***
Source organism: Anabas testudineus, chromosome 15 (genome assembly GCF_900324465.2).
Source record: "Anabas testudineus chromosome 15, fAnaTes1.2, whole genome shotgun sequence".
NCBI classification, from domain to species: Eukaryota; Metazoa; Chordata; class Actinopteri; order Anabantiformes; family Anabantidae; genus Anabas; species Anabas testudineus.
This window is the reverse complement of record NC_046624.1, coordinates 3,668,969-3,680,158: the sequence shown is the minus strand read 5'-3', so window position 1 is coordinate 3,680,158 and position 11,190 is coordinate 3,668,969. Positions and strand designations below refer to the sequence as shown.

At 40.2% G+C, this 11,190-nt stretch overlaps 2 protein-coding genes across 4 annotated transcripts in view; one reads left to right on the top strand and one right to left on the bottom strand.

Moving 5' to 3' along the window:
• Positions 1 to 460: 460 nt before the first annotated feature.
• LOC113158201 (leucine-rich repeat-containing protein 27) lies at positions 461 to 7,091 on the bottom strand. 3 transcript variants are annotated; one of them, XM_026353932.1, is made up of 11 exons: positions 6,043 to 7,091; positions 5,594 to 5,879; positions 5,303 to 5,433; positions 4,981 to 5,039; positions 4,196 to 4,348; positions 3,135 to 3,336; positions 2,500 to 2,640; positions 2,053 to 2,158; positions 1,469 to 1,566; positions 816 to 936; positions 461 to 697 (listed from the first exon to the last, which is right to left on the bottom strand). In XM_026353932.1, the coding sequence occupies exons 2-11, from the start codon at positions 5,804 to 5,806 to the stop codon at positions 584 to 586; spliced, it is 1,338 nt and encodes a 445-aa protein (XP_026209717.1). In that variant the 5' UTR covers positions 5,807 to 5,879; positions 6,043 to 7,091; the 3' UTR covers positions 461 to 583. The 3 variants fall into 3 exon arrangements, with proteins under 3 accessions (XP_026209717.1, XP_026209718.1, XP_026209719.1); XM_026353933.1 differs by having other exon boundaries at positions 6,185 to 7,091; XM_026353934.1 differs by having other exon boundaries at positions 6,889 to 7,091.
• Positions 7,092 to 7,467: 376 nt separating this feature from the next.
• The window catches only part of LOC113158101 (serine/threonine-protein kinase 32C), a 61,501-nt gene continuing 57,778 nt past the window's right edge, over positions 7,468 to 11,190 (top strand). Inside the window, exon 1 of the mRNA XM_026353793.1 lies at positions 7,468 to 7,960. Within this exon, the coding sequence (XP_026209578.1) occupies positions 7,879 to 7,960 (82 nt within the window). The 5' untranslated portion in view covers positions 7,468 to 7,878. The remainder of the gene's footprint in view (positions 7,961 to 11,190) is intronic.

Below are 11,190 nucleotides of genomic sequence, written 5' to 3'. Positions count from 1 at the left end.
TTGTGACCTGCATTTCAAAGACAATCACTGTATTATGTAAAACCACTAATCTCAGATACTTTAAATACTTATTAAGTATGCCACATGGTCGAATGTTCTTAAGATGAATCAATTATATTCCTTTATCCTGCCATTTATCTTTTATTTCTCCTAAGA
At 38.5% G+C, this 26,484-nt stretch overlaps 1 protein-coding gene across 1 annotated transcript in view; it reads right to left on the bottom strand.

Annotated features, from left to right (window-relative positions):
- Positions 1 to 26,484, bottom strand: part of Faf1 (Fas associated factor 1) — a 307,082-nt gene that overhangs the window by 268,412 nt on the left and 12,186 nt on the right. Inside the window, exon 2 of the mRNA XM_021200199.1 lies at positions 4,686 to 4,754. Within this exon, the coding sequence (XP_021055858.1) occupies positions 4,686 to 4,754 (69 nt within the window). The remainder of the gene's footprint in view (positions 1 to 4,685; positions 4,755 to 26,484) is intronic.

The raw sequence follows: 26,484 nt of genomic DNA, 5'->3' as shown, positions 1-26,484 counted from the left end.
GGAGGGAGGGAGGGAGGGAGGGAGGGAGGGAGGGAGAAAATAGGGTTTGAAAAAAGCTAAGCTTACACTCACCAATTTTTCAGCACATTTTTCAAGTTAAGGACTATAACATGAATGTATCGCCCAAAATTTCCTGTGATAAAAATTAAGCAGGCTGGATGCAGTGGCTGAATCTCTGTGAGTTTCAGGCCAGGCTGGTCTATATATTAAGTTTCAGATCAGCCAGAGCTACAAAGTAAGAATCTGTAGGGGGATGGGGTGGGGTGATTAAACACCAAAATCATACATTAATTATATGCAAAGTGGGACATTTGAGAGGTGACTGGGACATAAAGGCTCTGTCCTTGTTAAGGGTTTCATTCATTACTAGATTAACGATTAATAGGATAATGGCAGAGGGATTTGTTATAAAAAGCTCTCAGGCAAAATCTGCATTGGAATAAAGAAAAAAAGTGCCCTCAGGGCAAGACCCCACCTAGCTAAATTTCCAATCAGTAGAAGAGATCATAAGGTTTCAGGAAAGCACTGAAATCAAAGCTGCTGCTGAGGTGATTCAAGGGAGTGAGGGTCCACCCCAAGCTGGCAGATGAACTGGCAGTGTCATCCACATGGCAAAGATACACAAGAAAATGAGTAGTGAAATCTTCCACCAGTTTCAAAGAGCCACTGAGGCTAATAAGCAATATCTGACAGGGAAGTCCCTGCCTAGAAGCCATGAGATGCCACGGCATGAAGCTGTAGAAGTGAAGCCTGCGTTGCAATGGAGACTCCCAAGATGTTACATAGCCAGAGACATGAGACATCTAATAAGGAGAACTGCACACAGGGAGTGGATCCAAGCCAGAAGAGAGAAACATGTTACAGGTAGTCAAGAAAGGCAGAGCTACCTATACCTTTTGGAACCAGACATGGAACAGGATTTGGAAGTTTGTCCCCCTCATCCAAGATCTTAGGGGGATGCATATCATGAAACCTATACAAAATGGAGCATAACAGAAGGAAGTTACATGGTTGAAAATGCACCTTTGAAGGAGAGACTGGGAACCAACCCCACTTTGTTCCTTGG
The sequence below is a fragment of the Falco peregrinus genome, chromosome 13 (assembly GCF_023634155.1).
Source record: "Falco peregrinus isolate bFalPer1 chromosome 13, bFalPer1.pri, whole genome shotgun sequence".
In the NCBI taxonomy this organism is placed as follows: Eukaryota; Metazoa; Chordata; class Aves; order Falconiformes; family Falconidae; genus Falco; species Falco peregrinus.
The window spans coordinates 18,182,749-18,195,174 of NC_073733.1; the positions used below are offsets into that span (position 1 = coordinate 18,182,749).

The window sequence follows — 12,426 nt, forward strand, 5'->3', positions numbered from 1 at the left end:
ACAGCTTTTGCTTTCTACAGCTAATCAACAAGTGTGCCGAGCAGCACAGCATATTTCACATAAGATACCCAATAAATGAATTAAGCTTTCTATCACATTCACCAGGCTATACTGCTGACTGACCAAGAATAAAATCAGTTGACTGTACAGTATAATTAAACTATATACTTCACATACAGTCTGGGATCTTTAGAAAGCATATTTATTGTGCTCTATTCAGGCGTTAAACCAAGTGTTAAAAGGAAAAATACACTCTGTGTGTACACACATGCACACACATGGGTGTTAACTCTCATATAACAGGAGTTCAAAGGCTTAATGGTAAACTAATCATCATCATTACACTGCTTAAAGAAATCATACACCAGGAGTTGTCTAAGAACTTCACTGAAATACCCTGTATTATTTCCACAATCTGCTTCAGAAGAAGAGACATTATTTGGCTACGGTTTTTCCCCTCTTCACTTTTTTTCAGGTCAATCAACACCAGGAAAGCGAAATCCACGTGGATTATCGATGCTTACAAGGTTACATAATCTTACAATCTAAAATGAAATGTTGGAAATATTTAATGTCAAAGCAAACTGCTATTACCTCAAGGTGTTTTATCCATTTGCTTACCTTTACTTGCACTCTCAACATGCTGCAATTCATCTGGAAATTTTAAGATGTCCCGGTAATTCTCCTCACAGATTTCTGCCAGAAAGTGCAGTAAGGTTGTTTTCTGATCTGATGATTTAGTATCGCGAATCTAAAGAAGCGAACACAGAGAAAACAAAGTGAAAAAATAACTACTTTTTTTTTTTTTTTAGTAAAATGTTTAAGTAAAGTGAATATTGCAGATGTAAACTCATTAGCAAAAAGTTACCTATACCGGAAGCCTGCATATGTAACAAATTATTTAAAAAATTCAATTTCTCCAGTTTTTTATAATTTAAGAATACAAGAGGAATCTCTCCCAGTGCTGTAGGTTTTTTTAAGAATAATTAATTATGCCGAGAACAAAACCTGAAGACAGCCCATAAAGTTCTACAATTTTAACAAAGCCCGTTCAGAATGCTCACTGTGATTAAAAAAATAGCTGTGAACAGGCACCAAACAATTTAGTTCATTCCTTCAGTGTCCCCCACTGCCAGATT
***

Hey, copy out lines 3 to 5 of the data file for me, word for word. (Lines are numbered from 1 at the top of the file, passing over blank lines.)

NCBI classification, from domain to species: Eukaryota; Metazoa; Chordata; class Actinopteri; order Anabantiformes; family Anabantidae; genus Anabas; species Anabas testudineus.
This window is the reverse complement of record NC_046624.1, coordinates 3,668,969-3,680,158: the sequence shown is the minus strand read 5'-3', so window position 1 is coordinate 3,680,158 and position 11,190 is coordinate 3,668,969. Positions and strand designations below refer to the sequence as shown.

At 40.2% G+C, this 11,190-nt stretch overlaps 2 protein-coding genes across 4 annotated transcripts in view; one reads left to right on the top strand and one right to left on the bottom strand.